Up front, the LED headlight is a first in the 650 Twins family, as are the 43 mm upside-down front forks from Showa. There’s a smattering of brushed aluminium as well, on the switchgear, triple clamp, mudguard stays and headlight bezel, and the fuel filler lid also looks finished in high quality. The wheels are alloys, shod with tubeless tyres, and no, wire spoked options aren’t available. Wheel sizes are 19-inch front and 16-inch rear, with 

The round instrument console is shared with the Royal Enfield Meteor 350, and the Tripper navigation pod is standard on the Super Meteor 650.

The instrument console is shared with the Meteor 350, and it gets the Tripper navigation pod alongside. The naked is the base variant, and there’s also a tourer variant, which comes with a standard windshield, touring seat and pillion backrest. And there’s option of customising the Super Meteor further with a long list of genuine motorcycle accessories. In all, it definitely oozes quality and perhaps is the best-built Royal Enfield motorcycle so far.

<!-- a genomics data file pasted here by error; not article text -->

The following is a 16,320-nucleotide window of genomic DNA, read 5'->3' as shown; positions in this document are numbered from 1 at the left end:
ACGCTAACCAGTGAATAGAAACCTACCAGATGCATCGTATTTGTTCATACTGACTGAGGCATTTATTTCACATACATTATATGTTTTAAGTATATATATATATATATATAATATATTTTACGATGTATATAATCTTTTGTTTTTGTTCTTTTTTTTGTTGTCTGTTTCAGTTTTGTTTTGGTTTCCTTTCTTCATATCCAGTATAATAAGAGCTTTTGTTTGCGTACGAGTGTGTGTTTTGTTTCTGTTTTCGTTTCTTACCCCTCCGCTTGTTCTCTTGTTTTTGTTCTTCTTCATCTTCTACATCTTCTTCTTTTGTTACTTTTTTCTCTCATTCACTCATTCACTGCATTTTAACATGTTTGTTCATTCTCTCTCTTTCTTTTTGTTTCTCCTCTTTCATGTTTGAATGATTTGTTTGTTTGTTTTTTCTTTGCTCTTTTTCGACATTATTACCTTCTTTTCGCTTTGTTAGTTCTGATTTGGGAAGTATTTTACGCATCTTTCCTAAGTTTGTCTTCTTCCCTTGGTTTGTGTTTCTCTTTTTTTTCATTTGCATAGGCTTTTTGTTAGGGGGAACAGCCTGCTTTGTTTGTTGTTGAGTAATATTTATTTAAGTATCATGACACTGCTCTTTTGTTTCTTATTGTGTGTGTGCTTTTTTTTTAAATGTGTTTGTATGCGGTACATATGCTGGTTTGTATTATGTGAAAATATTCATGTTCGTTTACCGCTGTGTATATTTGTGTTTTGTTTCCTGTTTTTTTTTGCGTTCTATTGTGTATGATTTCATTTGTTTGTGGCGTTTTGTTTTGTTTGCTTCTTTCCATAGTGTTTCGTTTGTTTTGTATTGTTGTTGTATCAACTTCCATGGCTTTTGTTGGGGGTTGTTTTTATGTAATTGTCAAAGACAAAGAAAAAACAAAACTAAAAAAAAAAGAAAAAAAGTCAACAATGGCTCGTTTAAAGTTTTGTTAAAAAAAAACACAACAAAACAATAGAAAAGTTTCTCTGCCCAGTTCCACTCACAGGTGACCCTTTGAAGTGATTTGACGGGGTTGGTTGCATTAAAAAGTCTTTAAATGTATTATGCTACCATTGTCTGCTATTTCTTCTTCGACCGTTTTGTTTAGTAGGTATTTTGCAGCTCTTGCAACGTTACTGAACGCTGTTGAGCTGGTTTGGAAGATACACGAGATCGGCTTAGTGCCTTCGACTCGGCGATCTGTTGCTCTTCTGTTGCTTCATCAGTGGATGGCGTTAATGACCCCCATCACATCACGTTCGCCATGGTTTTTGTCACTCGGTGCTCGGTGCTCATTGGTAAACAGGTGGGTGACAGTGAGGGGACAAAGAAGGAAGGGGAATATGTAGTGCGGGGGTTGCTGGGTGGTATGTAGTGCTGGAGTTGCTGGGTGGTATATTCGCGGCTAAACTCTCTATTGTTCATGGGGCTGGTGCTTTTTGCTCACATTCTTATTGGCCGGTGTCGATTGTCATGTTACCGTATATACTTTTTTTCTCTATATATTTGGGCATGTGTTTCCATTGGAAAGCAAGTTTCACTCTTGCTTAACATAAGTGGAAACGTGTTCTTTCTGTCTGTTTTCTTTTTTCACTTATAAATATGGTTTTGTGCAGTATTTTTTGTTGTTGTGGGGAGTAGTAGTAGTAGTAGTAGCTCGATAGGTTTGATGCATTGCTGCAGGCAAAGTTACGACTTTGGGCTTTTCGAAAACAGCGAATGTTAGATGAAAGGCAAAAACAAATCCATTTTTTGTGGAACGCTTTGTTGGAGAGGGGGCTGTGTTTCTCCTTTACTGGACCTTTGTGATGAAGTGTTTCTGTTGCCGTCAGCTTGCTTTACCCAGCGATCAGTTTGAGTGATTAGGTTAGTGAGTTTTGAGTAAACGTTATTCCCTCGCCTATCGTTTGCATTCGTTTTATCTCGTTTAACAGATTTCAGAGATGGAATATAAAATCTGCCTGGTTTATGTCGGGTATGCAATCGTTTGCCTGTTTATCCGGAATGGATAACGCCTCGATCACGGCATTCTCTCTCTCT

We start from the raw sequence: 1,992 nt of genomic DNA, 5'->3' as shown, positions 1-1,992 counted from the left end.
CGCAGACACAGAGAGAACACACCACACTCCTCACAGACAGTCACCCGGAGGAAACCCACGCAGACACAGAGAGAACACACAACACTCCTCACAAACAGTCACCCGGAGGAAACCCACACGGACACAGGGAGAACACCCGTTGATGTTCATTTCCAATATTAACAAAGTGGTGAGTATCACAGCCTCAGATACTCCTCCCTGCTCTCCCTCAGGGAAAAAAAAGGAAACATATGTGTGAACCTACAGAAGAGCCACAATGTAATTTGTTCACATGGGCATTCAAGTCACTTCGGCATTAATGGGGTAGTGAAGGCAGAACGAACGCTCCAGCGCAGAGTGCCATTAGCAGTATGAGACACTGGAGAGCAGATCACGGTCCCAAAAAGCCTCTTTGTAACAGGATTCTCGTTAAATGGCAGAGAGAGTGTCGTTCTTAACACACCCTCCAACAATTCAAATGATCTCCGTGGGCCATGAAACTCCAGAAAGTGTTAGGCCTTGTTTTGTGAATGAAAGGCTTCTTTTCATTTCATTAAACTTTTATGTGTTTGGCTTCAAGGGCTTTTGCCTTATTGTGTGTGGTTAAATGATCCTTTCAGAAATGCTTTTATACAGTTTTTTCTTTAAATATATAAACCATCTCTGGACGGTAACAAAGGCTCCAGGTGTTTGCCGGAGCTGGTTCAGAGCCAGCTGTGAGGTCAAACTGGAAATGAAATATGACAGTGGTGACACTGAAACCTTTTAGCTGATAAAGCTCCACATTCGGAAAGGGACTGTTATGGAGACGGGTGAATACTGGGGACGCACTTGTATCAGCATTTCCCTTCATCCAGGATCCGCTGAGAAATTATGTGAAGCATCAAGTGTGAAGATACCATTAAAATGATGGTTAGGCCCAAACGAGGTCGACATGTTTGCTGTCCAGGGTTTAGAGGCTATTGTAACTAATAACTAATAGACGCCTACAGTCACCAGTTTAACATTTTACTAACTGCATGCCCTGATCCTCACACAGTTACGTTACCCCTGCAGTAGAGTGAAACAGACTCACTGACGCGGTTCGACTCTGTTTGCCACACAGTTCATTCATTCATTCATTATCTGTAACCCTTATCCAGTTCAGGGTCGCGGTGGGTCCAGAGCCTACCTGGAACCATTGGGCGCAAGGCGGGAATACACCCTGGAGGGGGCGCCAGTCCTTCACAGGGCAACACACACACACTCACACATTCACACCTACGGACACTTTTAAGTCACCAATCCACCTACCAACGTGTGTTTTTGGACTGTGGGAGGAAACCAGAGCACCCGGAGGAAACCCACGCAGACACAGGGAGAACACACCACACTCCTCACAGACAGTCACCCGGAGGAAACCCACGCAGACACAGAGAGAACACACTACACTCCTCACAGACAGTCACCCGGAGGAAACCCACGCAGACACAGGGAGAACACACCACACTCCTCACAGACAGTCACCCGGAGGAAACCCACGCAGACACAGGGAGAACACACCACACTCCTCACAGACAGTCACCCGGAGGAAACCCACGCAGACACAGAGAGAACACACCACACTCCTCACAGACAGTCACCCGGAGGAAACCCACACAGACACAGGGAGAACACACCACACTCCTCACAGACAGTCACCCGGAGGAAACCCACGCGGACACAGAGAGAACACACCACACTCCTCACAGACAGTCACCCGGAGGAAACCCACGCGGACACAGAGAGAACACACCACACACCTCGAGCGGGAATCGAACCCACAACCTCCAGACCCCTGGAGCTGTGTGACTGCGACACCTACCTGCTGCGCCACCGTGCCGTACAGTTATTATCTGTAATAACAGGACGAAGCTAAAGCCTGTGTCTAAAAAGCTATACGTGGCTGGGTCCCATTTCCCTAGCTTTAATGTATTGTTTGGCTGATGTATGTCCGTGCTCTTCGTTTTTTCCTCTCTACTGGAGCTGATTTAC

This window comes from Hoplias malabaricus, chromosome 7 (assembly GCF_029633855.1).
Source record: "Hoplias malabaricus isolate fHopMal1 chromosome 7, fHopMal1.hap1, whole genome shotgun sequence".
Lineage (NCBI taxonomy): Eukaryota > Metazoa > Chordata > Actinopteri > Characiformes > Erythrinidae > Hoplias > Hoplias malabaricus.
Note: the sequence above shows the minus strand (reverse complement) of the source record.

The engine casings have an all-new finish and the map has been tweaked. The chassis and swingarm are all-new to suit the stance and proportions of the bike.

The engine covers have been finished differently and with its long wheelbase, and new frame, the ergonomics are also completely different, with a typical feet-forward riding position, and a wide handlebar. Overall, it’s a comfortable place to be in, although with a kerb weight of 241 kg, it’s anything but light. But then cruisers aren’t known to be lightweight, and in that sense how the 43-odd bhp engine performs in that package is what that matters. 

With its 241 kg kerb weight, the Super Meteor 650 feels heavy. but the engine is familiar and feels refined and smooth; immediately likeable.

Performance & Dynamics